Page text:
Edna St. Vincent Millay.
Det framkommer på vissa ställen på nätet att Vincent Millay är att betrakta som en bortglömd författare, kanske stämmer det med verkligheten men förhoppningsvis är hon en mer framträdande gestalt i den amerikanska litteraturhistorieskrivningen än i den svenska. Och förhoppningsvis finns hon i flera andra litteraturvänners medvetande.
Ett par böcker av och om henne har jag nu beställt till mitt bibliotek - Collected Poems respektive Restless spirit av Miriam Gurko. Även Nancy Milford har skrivit om författaren den biografin presenteras här. Det finns tyvärr inget av Vincent Millay översatt till svenska så det återstår att se hur jag fungerar ihop med poesi på engelska.
Poets.org, som jag tycker har en mindre spekulativ ton än vissa andra nättexter, skriver så här om Edna St. Vincent Millay:
"Poet and playwright Edna St. Vincent Millay was born in Rockland, Maine, on February 22, 1892. Her mother, Cora, raised her three daughters on her own after asking her husband to leave the family home in 1899. Cora encouraged her girls to be ambitious and self-sufficient, teaching them an appreciation of music and literature from an early age. In 1912, at her mother's urging, Millay entered her poem "Renascence" into a contest: she won fourth place and publication in The Lyric Year, bringing her immediate acclaim and a scholarship to Vassar. There, she continued to write poetry and became involved in the theater. She also developed intimate relationships with several women while in school, including the English actress Wynne Matthison. In 1917, the year of her graduation, Millay published her first book, Renascence and Other Poems. At the request of Vassar's drama department, she also wrote her first verse play, The Lamp and the Bell (1921), a work about love between women.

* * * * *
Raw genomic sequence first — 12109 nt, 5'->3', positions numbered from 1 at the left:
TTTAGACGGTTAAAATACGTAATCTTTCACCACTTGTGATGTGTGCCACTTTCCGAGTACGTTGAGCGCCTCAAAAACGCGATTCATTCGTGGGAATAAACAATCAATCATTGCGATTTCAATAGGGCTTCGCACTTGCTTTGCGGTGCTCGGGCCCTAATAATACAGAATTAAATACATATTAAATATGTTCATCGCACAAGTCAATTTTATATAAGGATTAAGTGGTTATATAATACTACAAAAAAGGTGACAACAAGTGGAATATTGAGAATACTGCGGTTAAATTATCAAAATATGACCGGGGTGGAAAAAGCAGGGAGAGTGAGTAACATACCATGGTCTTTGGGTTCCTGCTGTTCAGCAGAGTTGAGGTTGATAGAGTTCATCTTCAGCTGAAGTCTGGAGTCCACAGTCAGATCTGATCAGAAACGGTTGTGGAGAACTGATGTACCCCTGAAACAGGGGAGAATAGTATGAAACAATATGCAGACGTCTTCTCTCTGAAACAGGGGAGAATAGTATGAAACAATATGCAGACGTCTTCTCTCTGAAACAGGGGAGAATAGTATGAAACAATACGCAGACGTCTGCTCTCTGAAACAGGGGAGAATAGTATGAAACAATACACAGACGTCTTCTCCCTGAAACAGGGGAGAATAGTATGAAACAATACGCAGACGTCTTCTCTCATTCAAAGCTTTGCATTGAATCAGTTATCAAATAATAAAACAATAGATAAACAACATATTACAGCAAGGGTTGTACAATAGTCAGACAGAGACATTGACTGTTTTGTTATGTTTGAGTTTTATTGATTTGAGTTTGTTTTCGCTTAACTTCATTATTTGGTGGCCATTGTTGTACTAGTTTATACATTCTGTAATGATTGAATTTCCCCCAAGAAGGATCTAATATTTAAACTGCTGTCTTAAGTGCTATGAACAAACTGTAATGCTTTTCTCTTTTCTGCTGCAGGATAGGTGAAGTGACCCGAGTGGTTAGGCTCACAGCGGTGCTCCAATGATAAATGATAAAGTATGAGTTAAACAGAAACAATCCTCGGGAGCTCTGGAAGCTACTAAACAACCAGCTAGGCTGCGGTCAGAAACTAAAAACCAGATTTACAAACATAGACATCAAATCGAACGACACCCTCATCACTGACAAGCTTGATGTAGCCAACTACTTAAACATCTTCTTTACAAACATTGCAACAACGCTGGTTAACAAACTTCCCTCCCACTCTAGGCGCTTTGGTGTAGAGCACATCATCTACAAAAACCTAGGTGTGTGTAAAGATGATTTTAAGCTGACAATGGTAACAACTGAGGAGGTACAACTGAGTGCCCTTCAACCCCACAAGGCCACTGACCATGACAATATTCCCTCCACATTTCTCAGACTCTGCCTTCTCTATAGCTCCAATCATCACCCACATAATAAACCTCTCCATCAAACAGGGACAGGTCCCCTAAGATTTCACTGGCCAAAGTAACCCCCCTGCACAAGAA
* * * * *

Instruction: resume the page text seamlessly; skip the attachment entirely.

Millay, whose friends called her "Vincent," then moved to New York's Greenwich Village, where she led a notoriously Bohemian life. She lived in a nine-foot-wide attic and wrote anything she could find an editor willing to accept. She and the other writers of Greenwich Village were, according to Millay herself, "very, very poor and very, very merry." She joined the Provincetown Players in their early days, and befriended writers such as Witter Bynner, Edmund Wilson, Susan Glaspell, and Floyd Dell, who asked for Millay's hand in marriage. Millay, who was openly bisexual, refused, despite Dell's attempts to persuade her otherwise. That same year Millay published A Few Figs from Thistles (1920), a volume of poetry which drew much attention for its controversial descriptions of female sexuality and feminism. In 1923 her fourth volume of poems, The Harp Weaver, was awarded the Pulitzer Prize. In addition to publishing three plays in verse, Millay also wrote the libretto of one of the few American grand operas, The King's Henchman (1927).
Millay married Eugen Boissevain, a self-proclaimed feminist and widower of Inez Milholland, in 1923. Boissevain gave up his own pursuits to manage Millay's literary career, setting up the readings and public appearances for which Millay grew quite famous. According to Millay's own accounts, the couple acted liked two bachelors, remaining "sexually open" throughout their twenty-six-year marriage, which ended with Boissevain's death in 1949. Edna St. Vincent Millay died in 1950."
Ett par dikter får avsluta kvällens inlägg:
Afternoon on a Hill
I will be the gladdest thing
Under the sun!
I will touch a hundred flowers
And not pick one.
I will look at cliffs and clouds
With quiet eyes,
Watch the wind bow down the grass,
And the grass rise.
And when lights begin to show
Up from the town,
I will mark which must be mine,
And then start down!
Och naturligtvis, fast tyvärr är det inte förfataren själv som läser:
Tack Ingrid för att du ledde mig hit!